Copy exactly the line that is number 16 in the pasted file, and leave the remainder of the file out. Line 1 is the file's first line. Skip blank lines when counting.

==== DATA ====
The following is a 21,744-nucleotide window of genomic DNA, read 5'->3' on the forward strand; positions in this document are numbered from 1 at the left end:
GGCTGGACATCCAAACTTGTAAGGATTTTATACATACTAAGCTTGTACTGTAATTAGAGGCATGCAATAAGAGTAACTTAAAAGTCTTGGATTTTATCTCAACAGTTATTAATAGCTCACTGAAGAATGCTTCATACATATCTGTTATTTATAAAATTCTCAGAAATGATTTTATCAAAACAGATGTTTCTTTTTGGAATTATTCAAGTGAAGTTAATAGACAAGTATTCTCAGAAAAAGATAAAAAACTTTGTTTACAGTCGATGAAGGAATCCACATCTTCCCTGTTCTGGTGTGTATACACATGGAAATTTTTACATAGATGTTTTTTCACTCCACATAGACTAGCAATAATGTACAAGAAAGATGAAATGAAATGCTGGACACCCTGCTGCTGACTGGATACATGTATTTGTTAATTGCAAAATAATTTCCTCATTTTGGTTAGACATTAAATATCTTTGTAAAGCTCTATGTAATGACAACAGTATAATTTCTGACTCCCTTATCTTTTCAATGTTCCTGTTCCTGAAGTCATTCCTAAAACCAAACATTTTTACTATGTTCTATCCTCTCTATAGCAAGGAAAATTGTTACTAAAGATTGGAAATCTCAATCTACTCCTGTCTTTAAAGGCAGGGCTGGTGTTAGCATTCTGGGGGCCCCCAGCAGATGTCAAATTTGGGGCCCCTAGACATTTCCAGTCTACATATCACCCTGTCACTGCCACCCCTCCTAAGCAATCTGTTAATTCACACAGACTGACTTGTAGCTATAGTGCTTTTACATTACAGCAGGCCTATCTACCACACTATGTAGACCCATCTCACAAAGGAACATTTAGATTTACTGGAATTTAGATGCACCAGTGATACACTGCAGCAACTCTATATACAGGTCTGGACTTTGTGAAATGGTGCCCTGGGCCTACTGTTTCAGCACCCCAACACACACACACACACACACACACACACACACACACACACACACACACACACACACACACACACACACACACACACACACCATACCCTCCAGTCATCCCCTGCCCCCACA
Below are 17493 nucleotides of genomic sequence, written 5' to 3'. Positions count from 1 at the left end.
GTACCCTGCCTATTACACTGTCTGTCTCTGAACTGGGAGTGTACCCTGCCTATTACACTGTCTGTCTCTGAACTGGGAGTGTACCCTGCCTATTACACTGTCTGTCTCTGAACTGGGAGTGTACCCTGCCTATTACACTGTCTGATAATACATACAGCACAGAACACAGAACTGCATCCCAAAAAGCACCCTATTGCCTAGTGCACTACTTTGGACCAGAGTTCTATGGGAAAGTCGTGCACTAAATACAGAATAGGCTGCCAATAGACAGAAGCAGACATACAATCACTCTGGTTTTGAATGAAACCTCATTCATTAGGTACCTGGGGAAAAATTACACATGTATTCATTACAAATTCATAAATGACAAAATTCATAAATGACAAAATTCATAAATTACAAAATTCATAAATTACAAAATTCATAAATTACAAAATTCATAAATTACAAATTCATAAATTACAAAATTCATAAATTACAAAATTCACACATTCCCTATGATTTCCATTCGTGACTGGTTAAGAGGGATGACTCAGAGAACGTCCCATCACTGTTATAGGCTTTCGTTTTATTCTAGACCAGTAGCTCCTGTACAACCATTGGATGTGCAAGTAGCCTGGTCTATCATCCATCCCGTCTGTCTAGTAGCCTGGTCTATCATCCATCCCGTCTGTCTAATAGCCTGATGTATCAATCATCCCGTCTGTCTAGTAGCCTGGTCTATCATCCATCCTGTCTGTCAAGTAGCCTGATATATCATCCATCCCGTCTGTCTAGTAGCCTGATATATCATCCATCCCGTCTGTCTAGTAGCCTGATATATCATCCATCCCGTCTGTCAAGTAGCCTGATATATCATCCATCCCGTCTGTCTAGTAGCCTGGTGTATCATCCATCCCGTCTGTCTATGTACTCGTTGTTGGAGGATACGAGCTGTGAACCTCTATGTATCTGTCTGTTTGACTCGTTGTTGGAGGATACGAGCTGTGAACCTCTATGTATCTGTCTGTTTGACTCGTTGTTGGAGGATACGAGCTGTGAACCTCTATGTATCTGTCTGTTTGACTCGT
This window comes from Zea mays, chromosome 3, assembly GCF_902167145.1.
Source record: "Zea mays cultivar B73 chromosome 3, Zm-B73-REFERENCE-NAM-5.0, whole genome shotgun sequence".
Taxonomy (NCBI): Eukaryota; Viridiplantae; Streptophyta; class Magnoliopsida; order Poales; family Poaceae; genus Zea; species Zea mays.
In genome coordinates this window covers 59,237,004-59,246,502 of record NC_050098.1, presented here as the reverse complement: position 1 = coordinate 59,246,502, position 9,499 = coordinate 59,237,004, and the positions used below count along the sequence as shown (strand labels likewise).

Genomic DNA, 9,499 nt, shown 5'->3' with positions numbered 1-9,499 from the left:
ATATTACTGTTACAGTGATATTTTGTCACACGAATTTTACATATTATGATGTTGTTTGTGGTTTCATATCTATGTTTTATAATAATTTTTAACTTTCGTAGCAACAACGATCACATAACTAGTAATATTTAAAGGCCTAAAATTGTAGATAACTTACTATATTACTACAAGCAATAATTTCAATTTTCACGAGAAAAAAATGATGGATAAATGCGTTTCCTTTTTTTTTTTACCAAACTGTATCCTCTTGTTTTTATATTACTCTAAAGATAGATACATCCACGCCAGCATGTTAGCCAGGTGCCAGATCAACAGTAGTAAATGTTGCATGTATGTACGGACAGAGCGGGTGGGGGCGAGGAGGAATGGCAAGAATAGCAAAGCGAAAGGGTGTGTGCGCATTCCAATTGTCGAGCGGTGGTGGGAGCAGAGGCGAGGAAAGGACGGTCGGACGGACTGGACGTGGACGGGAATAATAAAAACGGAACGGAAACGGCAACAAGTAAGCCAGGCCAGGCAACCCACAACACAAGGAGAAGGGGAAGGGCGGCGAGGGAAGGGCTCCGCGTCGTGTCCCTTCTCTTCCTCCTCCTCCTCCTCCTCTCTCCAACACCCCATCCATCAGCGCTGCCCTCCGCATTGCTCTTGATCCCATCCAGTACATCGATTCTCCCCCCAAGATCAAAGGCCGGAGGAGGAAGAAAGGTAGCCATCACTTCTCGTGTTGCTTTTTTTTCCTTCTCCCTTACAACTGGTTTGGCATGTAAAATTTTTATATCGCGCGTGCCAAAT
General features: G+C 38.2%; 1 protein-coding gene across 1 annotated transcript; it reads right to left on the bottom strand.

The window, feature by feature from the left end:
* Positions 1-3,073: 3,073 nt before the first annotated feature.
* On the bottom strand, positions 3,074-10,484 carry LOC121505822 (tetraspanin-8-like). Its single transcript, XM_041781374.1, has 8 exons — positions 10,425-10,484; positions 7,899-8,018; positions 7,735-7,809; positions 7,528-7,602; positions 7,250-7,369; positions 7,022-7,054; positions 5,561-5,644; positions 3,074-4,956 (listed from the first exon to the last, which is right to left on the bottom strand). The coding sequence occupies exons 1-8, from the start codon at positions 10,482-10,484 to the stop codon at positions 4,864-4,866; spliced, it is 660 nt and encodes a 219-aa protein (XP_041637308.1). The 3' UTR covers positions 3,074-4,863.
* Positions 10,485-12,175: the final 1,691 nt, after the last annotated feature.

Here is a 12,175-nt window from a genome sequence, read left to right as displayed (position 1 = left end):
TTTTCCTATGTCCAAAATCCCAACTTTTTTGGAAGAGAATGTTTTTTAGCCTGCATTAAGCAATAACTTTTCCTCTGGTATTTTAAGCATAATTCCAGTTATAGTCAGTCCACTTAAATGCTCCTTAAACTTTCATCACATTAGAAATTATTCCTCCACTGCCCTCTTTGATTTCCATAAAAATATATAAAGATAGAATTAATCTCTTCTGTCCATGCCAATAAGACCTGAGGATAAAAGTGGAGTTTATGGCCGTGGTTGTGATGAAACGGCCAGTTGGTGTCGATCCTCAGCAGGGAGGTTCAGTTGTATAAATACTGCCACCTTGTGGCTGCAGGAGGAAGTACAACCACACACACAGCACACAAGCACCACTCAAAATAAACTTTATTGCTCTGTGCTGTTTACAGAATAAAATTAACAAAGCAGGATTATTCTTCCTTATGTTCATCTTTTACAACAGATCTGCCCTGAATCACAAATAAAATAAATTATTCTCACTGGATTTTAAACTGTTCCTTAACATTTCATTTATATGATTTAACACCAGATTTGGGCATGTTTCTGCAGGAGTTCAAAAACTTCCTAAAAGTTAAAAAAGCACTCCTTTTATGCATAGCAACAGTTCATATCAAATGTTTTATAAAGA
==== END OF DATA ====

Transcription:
Here is a 12,175-nt window from a genome sequence, read left to right as displayed (position 1 = left end):